The game is not overly challenging really. There are a few levels that are a little difficult. For example the alien one requires a lot of thought moving boxes over vents in three different rows to clear the path. My son finds that difficult to do so likes me to sit with him while he completes it. Now he has played through it once he knows what to do, so he can play it independently. There are around 10 different levels on story mode. Then the other 10 levels provided with woody and buzz is a nice extra. I know the games can be repeated over and over again to achieve different awards, but as they are being played on the same levels it still becomes a little boring once the game has been completed. My son knows each level like the back of his hand so I have found it has lost its appeal now. My younger children still enjoy playing it, but I feel my five year old son no longer find it challenging. For an older child I believe they could become bored even quicker as the levels would be far too simple for them.
I like that they really have built this game for a toy story film fan. You have the chance to play as Buzz, woody, Jessie, and even Lotso the bear. They bring all the possible characters they can in to the adventures, whether it is rescuing from troubles they may fall into or working together to complete puzzles. It is good enjoyable simple fun for any toy story fan, and even for someone who is not overly keen. Who wouldn't enjoy running across the top of a train, or riding into the night on Bullsey. My son is not a huge game player; he does have access to a number of his father's consoles, but not a huge fan. We found this was the perfect game for him to start with, as it is easy to control and navigate.
The game can sometimes take forever to load between scenes. It is not too bad in story mode, but while on the other games this game holds it in terrible. We have no problems with the loading of other games on his Psp so I put it down to a problem with the game. There is no toy box mode. Looking at the description on Amazon it was very confusing. It promises a toy box that is the wonder of the game, but we could not find it anywhere. Looking online to try and locate this area it appears it is available on all platforms excluding PSP. It seems a standard description is used to describe the game on all platforms BUT they forget to mention it is not available on the PSP platform. Also there seem to be small glitch in some places in the game. By moving to a corner on the shelf, or through a secret hideaway the character becomes stuck able to look around but not move. This can be very frustrating while you are half way through the game as you have to restart.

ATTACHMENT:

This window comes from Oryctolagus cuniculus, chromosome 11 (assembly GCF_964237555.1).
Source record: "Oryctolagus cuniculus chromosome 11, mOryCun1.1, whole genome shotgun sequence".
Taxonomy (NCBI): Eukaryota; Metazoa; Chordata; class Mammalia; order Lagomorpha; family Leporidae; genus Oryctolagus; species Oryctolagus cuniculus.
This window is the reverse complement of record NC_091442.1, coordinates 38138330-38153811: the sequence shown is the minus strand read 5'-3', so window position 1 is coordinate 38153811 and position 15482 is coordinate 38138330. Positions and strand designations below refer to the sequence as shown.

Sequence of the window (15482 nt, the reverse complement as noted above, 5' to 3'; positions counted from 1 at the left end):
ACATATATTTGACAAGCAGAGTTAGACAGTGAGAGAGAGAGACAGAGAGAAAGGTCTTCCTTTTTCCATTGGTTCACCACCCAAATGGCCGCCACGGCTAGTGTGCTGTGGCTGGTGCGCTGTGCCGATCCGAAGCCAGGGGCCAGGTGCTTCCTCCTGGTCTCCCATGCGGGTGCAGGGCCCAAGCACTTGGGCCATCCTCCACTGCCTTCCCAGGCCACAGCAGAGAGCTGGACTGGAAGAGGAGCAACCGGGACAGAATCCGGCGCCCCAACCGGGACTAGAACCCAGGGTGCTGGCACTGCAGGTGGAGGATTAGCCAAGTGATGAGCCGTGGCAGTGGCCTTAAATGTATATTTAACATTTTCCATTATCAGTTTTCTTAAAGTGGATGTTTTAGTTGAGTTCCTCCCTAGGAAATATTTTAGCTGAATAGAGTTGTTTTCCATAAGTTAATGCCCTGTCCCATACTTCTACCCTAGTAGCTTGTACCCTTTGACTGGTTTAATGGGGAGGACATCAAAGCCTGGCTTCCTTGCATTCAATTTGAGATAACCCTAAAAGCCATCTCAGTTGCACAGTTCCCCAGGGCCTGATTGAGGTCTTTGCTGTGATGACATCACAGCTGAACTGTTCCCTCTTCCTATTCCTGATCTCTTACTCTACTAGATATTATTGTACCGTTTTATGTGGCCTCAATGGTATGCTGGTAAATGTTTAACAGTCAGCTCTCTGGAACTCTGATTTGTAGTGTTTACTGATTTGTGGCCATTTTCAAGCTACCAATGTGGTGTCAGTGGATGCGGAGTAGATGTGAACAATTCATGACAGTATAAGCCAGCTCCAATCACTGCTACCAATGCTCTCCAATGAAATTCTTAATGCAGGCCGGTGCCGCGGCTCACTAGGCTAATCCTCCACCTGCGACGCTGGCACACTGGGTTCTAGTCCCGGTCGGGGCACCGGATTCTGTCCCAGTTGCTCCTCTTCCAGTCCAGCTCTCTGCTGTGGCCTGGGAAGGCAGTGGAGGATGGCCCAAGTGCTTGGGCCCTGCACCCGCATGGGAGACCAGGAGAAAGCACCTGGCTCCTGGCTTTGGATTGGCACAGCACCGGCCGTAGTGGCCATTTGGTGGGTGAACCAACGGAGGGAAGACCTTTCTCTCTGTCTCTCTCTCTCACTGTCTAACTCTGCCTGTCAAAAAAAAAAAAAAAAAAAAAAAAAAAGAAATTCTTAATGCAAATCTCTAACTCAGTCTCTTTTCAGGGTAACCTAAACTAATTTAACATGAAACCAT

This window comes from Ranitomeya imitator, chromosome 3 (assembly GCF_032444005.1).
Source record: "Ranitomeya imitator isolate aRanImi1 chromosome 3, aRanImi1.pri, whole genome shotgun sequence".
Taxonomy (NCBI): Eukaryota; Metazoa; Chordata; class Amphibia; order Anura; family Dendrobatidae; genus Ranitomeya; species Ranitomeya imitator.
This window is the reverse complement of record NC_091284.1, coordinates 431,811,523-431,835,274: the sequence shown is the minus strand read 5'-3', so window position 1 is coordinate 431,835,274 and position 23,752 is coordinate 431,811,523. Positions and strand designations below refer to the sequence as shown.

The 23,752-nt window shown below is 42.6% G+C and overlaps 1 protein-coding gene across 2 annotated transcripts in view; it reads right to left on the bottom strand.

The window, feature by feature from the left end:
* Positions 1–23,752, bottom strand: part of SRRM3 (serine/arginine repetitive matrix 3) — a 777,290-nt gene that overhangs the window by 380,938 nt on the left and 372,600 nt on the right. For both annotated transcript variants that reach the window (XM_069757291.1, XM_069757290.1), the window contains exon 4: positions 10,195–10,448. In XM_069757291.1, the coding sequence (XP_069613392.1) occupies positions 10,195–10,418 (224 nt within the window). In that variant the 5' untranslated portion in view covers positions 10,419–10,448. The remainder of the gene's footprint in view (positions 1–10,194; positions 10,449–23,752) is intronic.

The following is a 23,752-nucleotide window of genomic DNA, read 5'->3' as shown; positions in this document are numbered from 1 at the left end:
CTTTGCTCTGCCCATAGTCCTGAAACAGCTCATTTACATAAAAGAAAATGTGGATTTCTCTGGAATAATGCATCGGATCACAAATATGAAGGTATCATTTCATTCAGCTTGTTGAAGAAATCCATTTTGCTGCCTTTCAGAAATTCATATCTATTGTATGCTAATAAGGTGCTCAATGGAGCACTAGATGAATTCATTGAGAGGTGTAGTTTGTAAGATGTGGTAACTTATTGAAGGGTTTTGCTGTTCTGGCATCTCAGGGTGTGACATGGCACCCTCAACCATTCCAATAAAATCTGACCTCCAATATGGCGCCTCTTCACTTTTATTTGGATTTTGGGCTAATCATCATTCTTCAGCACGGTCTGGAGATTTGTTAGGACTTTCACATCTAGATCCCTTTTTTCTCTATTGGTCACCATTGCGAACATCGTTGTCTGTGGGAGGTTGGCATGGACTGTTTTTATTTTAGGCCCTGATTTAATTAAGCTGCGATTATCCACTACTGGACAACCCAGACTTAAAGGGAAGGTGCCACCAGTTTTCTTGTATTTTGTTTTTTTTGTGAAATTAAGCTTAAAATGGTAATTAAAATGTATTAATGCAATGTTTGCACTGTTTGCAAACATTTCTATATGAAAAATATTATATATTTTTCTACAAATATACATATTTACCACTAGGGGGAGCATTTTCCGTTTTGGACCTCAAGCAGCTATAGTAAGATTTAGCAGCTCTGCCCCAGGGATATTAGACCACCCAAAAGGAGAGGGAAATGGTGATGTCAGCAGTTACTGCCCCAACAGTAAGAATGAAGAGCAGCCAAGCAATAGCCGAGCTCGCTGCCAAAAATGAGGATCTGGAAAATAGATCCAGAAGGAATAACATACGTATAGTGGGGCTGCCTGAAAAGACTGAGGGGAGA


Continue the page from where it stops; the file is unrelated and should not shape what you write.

I would recommend this game as my son does really enjoy playing it. My only problem is they seem to have taken a lot of the appeal away by removing the toy box, and it feels like they sold out a little on PSP. There are a lot of activities to complete, and options to do them in different ways so my son was very happy with it. He completed it in around two weeks which is rather quick for him. He was only playing for on average an hour a day, so it is not hugely challenging. All of my children have played this game and they do like it. I would suggest it for younger children maybe for the ages 4-8 years as it is a simple game. The game retails at around £13 which we found to be reasonable for a Disney character game. My children have received a lot of play with this game, and they did really enjoy it. I think the age recommendation could be lowered a little as my five and three year old can both independently play this game. My five year old son completed it in around two weeks, but did go back to unlock every award possible.